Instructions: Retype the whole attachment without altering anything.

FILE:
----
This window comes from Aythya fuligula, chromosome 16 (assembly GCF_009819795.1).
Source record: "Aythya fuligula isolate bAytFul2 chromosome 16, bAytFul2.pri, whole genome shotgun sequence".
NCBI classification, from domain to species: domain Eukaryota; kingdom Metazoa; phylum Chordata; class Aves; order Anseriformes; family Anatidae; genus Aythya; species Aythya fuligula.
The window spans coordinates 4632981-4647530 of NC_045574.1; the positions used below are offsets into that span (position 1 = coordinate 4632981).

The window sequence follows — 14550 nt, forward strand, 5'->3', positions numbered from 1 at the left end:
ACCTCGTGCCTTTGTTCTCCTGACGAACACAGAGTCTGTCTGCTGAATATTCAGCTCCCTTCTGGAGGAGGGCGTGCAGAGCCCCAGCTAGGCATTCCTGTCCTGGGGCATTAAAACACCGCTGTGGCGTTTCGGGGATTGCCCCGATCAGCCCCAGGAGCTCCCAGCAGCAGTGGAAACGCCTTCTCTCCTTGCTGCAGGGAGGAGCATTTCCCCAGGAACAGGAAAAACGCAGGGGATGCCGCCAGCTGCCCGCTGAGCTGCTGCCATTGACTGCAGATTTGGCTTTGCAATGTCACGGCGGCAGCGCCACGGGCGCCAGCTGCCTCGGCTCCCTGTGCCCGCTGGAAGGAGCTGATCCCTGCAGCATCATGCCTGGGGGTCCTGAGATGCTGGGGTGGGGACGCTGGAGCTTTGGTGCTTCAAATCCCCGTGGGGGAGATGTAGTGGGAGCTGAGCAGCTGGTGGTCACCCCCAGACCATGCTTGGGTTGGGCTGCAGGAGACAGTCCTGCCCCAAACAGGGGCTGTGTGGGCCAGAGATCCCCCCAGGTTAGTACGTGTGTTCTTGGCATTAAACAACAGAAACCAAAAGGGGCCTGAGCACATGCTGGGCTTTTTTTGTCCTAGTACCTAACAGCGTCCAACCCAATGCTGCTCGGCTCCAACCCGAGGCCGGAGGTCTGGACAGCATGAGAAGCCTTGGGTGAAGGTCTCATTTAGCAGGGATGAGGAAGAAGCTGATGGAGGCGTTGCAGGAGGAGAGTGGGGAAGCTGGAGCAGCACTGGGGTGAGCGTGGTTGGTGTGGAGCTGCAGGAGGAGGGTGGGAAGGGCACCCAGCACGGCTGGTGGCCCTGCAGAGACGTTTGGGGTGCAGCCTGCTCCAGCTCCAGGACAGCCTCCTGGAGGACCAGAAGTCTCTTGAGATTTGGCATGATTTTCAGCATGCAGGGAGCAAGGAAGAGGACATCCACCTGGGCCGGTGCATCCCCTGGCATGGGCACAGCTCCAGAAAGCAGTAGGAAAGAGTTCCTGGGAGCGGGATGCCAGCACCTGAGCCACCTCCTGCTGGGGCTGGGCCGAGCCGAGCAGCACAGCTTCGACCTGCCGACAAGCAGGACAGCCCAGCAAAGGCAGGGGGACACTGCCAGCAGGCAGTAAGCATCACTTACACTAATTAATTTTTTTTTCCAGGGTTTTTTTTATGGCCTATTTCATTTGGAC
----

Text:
This window comes from Aythya fuligula, chromosome 16 (assembly GCF_009819795.1).
Source record: "Aythya fuligula isolate bAytFul2 chromosome 16, bAytFul2.pri, whole genome shotgun sequence".
NCBI classification, from domain to species: domain Eukaryota; kingdom Metazoa; phylum Chordata; class Aves; order Anseriformes; family Anatidae; genus Aythya; species Aythya fuligula.
The window spans coordinates 4632981-4647530 of NC_045574.1; the positions used below are offsets into that span (position 1 = coordinate 4632981).

The window sequence follows — 14550 nt, forward strand, 5'->3', positions numbered from 1 at the left end:
ACCTCGTGCCTTTGTTCTCCTGACGAACACAGAGTCTGTCTGCTGAATATTCAGCTCCCTTCTGGAGGAGGGCGTGCAGAGCCCCAGCTAGGCATTCCTGTCCTGGGGCATTAAAACACCGCTGTGGCGTTTCGGGGATTGCCCCGATCAGCCCCAGGAGCTCCCAGCAGCAGTGGAAACGCCTTCTCTCCTTGCTGCAGGGAGGAGCATTTCCCCAGGAACAGGAAAAACGCAGGGGATGCCGCCAGCTGCCCGCTGAGCTGCTGCCATTGACTGCAGATTTGGCTTTGCAATGTCACGGCGGCAGCGCCACGGGCGCCAGCTGCCTCGGCTCCCTGTGCCCGCTGGAAGGAGCTGATCCCTGCAGCATCATGCCTGGGGGTCCTGAGATGCTGGGGTGGGGACGCTGGAGCTTTGGTGCTTCAAATCCCCGTGGGGGAGATGTAGTGGGAGCTGAGCAGCTGGTGGTCACCCCCAGACCATGCTTGGGTTGGGCTGCAGGAGACAGTCCTGCCCCAAACAGGGGCTGTGTGGGCCAGAGATCCCCCCAGGTTAGTACGTGTGTTCTTGGCATTAAACAACAGAAACCAAAAGGGGCCTGAGCACATGCTGGGCTTTTTTTGTCCTAGTACCTAACAGCGTCCAACCCAATGCTGCTCGGCTCCAACCCGAGGCCGGAGGTCTGGACAGCATGAGAAGCCTTGGGTGAAGGTCTCATTTAGCAGGGATGAGGAAGAAGCTGATGGAGGCGTTGCAGGAGGAGAGTGGGGAAGCTGGAGCAGCACTGGGGTGAGCGTGGTTGGTGTGGAGCTGCAGGAGGAGGGTGGGAAGGGCACCCAGCACGGCTGGTGGCCCTGCAGAGACGTTTGGGGTGCAGCCTGCTCCAGCTCCAGGACAGCCTCCTGGAGGACCAGAAGTCTCTTGAGATTTGGCATGATTTTCAGCATGCAGGGAGCAAGGAAGAGGACATCCACCTGGGCCGGTGCATCCCCTGGCATGGGCACAGCTCCAGAAAGCAGTAGGAAAGAGTTCCTGGGAGCGGGATGCCAGCACCTGAGCCACCTCCTGCTGGGGCTGGGCCGAGCCGAGCAGCACAGCTTCGACCTGCCGACAAGCAGGACAGCCCAGCAAAGGCAGGGGGACACTGCCAGCAGGCAGTAAGCATCACTTACACTAATTAATTTTTTTTTCCAGGGTTTTTTTTATGGCCTATTTCATTTGGAC